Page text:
The diabetes drug empagliflozin cuts the risk of cardiovascular events in high-risk type 2 diabetes patients, a new study finds.

The possible mechanisms are “multidimensional,” according to investigators, and might involve changes in arterial stiffness, cardiac function, and cardiac oxygen demand, as well as cardiorenal effects and reductions in albuminuria and uric acid. The drug is also believed to have modest effects on weight, blood pressure, and belly fat, along with lowering blood sugar.

For the double-blind trial, Bernard Zinman, MD, of Mount Sinai Hospital in Toronto, and colleagues randomly assigned 7,020 type 2 diabetes patients with cardiovascular disease (CVD) to receive empagliflozin (10 or 25 mg) or placebo once daily. The drug, an inhibitor of sodium-glucose cotransporter 2, reduces renal reabsorption of glucose and may be given alone or as add-on therapy.

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After a median 2.6 years of treatment, 10.5% of patients in the empagliflozin groups experienced the composite outcome of cardiovascular death, heart attack, or stroke compared with 12.1% in the placebo group, according to results published in the New England Journal of Medicine. These results were driven by a 38% reduction in the relative risk of cardiovascular death (3.7% vs. 5.9% for placebo).  Patients also had lower risks of hospitalization for heart failure and premature death from any cause. The dose of empagliflozin mattered little.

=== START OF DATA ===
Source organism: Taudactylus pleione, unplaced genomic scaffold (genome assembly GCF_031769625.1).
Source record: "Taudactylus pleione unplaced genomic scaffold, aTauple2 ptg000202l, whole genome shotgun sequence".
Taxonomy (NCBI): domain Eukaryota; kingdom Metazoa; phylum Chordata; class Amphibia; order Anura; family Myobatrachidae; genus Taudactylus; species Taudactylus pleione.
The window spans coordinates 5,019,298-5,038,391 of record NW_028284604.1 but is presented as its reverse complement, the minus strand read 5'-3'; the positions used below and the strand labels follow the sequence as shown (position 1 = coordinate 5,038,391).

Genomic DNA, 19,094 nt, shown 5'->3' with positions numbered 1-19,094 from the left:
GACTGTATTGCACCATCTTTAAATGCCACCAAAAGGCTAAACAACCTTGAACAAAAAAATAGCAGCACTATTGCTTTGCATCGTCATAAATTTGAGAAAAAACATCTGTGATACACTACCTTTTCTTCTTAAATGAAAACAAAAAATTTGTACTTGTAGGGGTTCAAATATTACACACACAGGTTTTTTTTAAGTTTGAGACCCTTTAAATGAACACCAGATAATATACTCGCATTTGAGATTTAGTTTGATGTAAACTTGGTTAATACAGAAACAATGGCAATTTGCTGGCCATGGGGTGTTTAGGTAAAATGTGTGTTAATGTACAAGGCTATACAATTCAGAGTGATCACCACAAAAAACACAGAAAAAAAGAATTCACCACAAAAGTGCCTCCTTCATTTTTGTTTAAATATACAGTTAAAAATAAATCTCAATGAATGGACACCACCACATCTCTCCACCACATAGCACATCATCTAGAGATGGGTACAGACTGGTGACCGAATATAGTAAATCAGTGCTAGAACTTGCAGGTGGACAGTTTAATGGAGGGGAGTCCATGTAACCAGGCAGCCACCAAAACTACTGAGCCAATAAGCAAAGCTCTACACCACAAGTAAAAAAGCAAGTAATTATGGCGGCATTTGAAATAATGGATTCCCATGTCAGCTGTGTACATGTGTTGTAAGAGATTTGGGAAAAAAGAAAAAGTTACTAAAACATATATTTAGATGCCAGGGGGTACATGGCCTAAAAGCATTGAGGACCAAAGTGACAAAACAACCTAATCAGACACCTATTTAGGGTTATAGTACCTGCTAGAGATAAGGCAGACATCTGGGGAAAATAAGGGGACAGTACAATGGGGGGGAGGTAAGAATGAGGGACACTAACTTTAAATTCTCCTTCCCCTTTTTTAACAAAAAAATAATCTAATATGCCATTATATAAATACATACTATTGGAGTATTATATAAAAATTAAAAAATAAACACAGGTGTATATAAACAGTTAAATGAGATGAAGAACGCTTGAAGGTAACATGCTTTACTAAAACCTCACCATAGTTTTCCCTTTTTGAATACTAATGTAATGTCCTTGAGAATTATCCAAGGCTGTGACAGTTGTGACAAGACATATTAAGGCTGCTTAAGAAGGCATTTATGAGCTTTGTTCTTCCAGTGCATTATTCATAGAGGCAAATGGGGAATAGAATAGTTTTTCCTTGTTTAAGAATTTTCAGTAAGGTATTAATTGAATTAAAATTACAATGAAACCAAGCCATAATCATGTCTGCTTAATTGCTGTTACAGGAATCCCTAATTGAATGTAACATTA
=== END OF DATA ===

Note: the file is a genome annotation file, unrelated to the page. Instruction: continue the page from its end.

Patients receiving empagliflozin had an increased rate of genital infection, but experienced no increase in other adverse events compared with placebo (e.g., diabetic ketoacidosis, volume depletion, etc.). 

“These benefits were observed in a population with established cardiovascular disease in whom cardiovascular risk factors, including blood pressure and dyslipidemia, were well treated with the use of renin-angiotensin-aldosterone system inhibitors, statins, and acetylsalicylic acid,” the researchers noted. Empagliflozin may increase both low density lipoprotein (LDL) and high density lipoprotein (HDL) cholesterol. Many patients did not reach glucose targets.

The study was funded by Boehringer Ingelheim and Eli Lilly, the manufacturers of empagliflozin (Jardiance). The medication may decrease estimated glomerular filtration rate (eGFR), so patients needed to have an eGFR of at least 30 mL/min/1.73m2 to participate. Renal function was maintained during the study. The safety and efficacy of empagliflozin has not been established in patients with severe renal impairment or end-stage renal disease, or those receiving dialysis.


  1. Zinman, B; Wanner, C; Lachin, JM; et al. NEJM; doi: 10.1056/NEJMoa1504720.